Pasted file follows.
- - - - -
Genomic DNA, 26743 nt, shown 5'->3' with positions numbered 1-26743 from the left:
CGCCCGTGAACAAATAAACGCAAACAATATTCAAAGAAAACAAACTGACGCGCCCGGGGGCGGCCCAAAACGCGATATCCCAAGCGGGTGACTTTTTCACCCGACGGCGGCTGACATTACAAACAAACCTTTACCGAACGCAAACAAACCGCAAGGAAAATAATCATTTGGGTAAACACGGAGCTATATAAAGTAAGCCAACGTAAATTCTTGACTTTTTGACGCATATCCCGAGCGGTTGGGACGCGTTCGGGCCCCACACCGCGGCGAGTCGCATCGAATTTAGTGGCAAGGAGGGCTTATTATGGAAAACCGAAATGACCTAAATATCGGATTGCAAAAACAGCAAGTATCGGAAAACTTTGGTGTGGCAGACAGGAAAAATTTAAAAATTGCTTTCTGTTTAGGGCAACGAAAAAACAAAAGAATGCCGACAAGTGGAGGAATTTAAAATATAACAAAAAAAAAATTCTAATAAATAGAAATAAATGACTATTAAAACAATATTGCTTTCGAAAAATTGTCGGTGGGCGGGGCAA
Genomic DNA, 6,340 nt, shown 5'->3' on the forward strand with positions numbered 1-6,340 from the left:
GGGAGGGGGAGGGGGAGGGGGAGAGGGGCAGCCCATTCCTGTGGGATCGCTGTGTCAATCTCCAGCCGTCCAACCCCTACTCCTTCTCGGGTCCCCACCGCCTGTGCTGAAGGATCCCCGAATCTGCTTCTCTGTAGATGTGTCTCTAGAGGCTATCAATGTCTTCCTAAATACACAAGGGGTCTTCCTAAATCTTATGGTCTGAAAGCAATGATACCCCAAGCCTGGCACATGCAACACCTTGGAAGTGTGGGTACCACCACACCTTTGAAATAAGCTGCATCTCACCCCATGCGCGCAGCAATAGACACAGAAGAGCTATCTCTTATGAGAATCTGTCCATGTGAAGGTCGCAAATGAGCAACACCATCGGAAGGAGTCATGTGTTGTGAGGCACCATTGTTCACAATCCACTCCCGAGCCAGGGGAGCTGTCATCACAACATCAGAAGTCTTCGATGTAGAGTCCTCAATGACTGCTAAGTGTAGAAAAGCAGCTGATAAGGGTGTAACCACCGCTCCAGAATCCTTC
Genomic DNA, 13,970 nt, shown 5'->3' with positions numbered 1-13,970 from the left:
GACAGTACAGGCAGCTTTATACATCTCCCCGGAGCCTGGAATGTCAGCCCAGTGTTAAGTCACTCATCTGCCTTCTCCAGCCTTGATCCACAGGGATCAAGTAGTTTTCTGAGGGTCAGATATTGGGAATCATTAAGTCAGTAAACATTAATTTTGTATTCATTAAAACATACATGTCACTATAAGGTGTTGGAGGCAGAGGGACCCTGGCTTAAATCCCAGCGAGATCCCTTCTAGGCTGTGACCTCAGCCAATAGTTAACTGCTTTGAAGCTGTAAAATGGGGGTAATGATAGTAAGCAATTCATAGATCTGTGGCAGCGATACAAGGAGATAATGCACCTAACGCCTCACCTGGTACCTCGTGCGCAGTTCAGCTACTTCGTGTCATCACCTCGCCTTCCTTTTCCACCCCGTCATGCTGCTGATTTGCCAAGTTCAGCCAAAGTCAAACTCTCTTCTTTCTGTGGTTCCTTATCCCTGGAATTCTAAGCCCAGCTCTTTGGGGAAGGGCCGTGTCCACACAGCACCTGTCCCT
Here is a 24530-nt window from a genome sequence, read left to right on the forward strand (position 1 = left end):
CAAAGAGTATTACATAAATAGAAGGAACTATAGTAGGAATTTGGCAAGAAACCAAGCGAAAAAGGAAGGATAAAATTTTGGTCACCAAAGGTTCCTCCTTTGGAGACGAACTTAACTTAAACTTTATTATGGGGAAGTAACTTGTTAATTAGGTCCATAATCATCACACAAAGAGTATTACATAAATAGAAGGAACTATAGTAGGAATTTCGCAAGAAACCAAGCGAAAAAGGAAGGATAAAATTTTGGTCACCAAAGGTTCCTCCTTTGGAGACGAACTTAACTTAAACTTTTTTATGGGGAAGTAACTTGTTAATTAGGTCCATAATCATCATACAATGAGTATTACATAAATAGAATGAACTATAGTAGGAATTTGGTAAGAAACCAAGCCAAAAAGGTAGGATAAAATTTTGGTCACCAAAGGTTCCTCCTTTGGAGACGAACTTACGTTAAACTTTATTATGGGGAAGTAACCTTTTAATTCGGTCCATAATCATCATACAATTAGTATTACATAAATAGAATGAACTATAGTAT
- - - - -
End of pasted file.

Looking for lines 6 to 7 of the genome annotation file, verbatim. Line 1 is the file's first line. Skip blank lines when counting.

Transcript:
GACAGTACAGGCAGCTTTATACATCTCCCCGGAGCCTGGAATGTCAGCCCAGTGTTAAGTCACTCATCTGCCTTCTCCAGCCTTGATCCACAGGGATCAAGTAGTTTTCTGAGGGTCAGATATTGGGAATCATTAAGTCAGTAAACATTAATTTTGTATTCATTAAAACATACATGTCACTATAAGGTGTTGGAGGCAGAGGGACCCTGGCTTAAATCCCAGCGAGATCCCTTCTAGGCTGTGACCTCAGCCAATAGTTAACTGCTTTGAAGCTGTAAAATGGGGGTAATGATAGTAAGCAATTCATAGATCTGTGGCAGCGATACAAGGAGATAATGCACCTAACGCCTCACCTGGTACCTCGTGCGCAGTTCAGCTACTTCGTGTCATCACCTCGCCTTCCTTTTCCACCCCGTCATGCTGCTGATTTGCCAAGTTCAGCCAAAGTCAAACTCTCTTCTTTCTGTGGTTCCTTATCCCTGGAATTCTAAGCCCAGCTCTTTGGGGAAGGGCCGTGTCCACACAGCACCTGTCCCT
Here is a 24530-nt window from a genome sequence, read left to right on the forward strand (position 1 = left end):